The annual Jewish holiday is marked with gatherings at the tomb of the 2nd-century sage Rabbi Shimon Bar Yochai on Mount Meron for commemorations by predominantly ultra-Orthodox worshippers that include all-night prayer, bonfires and dance.
By Erin Viner
8,000 Israeli police officers were deployed to ensure crowd control at the religious festival last night, limiting access to the northern Galilee site to 16,000 people at any given time.
In the past, the two-day festival has drawn as many as 200,000 pilgrims, who often celebrate at multiple bonfires in the area. Only one bonfire was permitted to be lighted this year.
The new measures were implemented after the annual religious pilgrimage turned into scenes of horror and a mass casualty event last year when 45 men and boys were asphyxiated or trampled to death with 150 others left with major injuries, during what police described as in a ‘human avalanche’ that literally crushed those below. The tragedy occurred when of some attendees slipped on a staircase leading to an outdoor platform, others fell underfoot in a stampede while trying to flee down narrow alleyways, while additional victims were seen falling from rooftops where they had climbed to gain better vantage points.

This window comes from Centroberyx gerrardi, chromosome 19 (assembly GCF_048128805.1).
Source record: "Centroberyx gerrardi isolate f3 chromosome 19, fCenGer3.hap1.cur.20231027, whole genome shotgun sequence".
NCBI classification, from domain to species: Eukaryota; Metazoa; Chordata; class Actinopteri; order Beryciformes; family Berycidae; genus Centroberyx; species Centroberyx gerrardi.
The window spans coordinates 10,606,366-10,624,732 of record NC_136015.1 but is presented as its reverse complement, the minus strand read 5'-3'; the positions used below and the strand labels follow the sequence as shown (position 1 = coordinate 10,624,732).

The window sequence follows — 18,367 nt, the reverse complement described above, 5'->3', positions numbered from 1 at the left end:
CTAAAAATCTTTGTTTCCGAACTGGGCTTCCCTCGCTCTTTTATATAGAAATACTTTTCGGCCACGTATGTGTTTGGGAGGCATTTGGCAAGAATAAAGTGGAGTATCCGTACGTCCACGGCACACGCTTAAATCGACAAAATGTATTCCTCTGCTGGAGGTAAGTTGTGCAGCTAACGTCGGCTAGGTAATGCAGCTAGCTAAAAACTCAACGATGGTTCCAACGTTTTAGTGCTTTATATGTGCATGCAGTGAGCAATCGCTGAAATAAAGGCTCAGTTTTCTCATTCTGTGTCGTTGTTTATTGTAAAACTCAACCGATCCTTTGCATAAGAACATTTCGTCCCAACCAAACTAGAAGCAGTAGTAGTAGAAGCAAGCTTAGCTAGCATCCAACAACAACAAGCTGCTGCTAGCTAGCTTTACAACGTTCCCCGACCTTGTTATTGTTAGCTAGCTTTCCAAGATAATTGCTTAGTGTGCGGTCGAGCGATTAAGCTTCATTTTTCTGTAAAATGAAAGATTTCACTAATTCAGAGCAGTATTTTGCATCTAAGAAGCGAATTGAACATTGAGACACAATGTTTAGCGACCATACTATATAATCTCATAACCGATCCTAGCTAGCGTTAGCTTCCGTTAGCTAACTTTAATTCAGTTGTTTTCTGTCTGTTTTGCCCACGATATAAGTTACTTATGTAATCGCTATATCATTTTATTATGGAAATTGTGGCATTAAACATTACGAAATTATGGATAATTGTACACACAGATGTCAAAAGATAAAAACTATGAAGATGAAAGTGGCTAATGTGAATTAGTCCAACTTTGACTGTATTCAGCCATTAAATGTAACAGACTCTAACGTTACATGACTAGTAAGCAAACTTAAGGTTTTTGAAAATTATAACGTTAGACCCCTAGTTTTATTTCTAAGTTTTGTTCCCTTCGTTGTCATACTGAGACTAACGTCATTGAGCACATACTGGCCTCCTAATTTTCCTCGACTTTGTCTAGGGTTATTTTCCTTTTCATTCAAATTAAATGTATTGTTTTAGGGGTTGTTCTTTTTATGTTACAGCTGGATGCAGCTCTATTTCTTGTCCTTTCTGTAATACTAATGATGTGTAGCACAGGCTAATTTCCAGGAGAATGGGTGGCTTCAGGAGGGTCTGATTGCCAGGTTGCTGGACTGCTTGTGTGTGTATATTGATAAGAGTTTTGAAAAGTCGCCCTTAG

A subsequent state commission of inquiry determined that no more than 20,000 pilgrims could be safely contained at the 5.6-acre tomb complex. There had been a surge in attendance last year following closure of the revered site in 2020 closure due to the coronavirus pandemic.
Last night’s festivities were also restricted to those in possession of pre-issued tickets via buses, as opposed to previous years when people were permitted to enter the site on foot or by private vehicles. Visits were also limited to four hours by worshippers wearing wristbands used to determine entry time.
Issuing a greeting to all those celebrating Lag B’Omer around the world, Israeli Prime Minister Naftali Bennett called on those attending the Mount Meron event to observe the published guidelines.
“The celebration on Mt. Meron is an event that expresses love of Israel, bringing people together, holiness and joy,” he said, that “brings the entire Jewish people together – religious and secular, ultra-orthodox and traditional – everyone together!”
Underscoring that “the Government of Israel has made a considerable investment in order to facilitate an extensive and safe participation,” Prime Minister Bennett thanked Religious Affairs Minister Matan Kahane, who he said “took upon himself the work of preparing the event;” as well as Israel Police Deputy Commissioner (Ret.) Tzvika Tesler who oversaw the event, as well as the Israeli Police officers who safeguarded the visitors.
Observance began with a memorial ceremony including reading of the names and lighting candles for each of last year’s victims, recitation Psalms in tribute to the dead and prayers for those wounded.